A Living Wall for Bruichladdich Distillery
Living Walls for Bruichladdich, the Progressive Hebridean Distillery located in the Isle of Islay in Argyll has included a living wall in their fantastic shop which sells World renowned Whiskies and the infamous Botanist Gin.
Scotscape installed this 21.5m2 interior living wall in just 2 days, helping to create a wow factor and following Bruichladdich’s philosophy for using edible plants sourced from the Hebridean landscape to bring unique flavour to their delicious premium gin.
‘We spend a lot of our energy trying to get people to look again, more closely, at their environment. We found lots of edible plants with generous flavours and aromas right on our doorstep; those are what we captured when making the gin first in 2010. They aren’t rare plants or unique to Islay, some of them are ‘weeds’, some are garden escapees, but as ingredients, they’re elevated – we think quite rightly! It’s just making people see greenery in a more nuanced and valued way. We’re not saying everyone should become a fulltime forager, but we’ve long encouraged people around the world to get outside more and do a foraging walk just for the revelation of how much edible stuff is out there, or to bring plants inside their bars and homes so as to be able to do some picking themselves for drinks-making and garnishing, because this is a very tangible first step towards a meaningful interaction. We want people to see themselves and ‘nature’ in the same frame. The living wall of course is a different level of appreciation!’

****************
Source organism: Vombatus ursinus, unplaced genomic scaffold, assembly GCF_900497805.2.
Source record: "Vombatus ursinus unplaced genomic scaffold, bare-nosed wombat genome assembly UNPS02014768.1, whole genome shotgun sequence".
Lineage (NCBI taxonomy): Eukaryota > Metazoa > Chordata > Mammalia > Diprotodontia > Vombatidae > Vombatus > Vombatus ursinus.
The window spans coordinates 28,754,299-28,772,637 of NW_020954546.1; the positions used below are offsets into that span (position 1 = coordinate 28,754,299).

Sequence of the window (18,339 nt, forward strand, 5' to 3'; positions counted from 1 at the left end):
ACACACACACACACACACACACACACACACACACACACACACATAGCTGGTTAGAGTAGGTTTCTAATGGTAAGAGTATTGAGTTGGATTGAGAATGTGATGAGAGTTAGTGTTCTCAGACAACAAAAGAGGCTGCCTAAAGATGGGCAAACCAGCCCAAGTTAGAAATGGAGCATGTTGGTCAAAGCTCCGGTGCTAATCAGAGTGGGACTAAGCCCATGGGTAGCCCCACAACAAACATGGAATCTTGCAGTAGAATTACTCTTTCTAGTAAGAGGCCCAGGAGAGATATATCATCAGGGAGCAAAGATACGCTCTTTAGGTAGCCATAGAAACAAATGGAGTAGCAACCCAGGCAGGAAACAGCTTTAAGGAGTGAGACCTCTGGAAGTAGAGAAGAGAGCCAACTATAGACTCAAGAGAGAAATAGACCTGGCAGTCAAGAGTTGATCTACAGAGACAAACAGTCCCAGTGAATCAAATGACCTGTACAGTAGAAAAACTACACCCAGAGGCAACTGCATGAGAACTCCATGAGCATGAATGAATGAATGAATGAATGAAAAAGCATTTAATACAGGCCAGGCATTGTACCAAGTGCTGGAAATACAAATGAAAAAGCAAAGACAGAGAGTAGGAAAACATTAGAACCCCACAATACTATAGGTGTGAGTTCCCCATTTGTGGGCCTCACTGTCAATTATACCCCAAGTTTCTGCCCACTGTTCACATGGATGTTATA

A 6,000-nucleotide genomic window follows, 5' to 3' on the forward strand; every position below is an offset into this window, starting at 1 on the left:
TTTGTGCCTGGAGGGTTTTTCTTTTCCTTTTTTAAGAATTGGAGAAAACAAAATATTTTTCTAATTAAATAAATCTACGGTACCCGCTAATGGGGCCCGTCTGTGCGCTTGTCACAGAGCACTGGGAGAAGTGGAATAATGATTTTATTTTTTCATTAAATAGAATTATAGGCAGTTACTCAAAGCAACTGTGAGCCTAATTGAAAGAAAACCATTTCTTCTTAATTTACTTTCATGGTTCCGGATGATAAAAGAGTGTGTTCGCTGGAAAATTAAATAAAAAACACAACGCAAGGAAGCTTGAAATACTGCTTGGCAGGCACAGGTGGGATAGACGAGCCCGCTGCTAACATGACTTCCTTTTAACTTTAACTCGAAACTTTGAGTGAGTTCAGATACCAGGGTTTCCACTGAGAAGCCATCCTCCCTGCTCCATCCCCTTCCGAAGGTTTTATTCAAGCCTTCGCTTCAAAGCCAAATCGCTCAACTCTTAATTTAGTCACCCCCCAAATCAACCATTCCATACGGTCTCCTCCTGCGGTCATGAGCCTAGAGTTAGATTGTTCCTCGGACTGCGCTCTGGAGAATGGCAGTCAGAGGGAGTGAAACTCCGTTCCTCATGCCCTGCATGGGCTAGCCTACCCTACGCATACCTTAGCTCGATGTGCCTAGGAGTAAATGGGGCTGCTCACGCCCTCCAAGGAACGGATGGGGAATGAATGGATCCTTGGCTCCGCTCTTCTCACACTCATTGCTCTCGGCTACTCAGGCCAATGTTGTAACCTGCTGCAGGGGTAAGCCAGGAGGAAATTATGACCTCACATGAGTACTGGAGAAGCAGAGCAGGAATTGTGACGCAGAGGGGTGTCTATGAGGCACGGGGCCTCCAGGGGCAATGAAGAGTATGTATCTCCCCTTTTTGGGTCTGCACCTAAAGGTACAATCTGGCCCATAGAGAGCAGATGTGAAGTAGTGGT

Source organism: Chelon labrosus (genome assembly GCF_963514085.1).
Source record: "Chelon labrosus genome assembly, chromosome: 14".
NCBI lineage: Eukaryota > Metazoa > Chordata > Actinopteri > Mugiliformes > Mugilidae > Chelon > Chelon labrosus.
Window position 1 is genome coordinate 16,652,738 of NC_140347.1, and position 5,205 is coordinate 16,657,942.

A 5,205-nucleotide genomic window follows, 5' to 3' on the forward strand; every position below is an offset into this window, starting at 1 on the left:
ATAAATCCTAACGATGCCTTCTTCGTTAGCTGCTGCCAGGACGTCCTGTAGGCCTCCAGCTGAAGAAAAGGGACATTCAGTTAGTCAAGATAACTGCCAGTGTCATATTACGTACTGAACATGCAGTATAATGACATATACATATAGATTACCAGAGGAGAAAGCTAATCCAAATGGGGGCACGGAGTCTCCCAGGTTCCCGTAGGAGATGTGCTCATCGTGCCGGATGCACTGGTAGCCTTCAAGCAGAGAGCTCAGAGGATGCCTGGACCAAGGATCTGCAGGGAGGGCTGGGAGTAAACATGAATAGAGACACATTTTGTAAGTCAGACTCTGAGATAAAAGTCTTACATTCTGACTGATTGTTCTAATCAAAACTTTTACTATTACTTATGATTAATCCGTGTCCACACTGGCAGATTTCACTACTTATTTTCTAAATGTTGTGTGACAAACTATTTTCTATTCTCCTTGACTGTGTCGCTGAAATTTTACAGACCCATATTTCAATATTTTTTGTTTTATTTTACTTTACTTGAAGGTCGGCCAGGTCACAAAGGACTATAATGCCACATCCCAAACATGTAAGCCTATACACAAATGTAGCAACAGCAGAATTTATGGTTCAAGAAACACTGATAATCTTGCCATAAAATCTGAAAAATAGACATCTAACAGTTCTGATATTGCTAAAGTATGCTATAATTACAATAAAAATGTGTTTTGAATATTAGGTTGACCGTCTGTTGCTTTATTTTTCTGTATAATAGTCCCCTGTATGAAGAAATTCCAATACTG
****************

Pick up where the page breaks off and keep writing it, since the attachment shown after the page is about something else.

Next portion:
Alisa Hayes – Bruichladdich
Scotscape have welcomed the opportunity to work with Bruichladdich to create this living wall, which captures the Bruichladdich philosophy so well. The planting plan for this wall features a blended organic design that incorporates lush verdant planting with purple accent tones with the Islands location to inspire a wave form consisting of the ‘blue star’ fern which gives a distinct dimension to the composition. All species are blended proportionally across the various zones so that not one species dominates the palette, thus allowing for a natural aesthetic.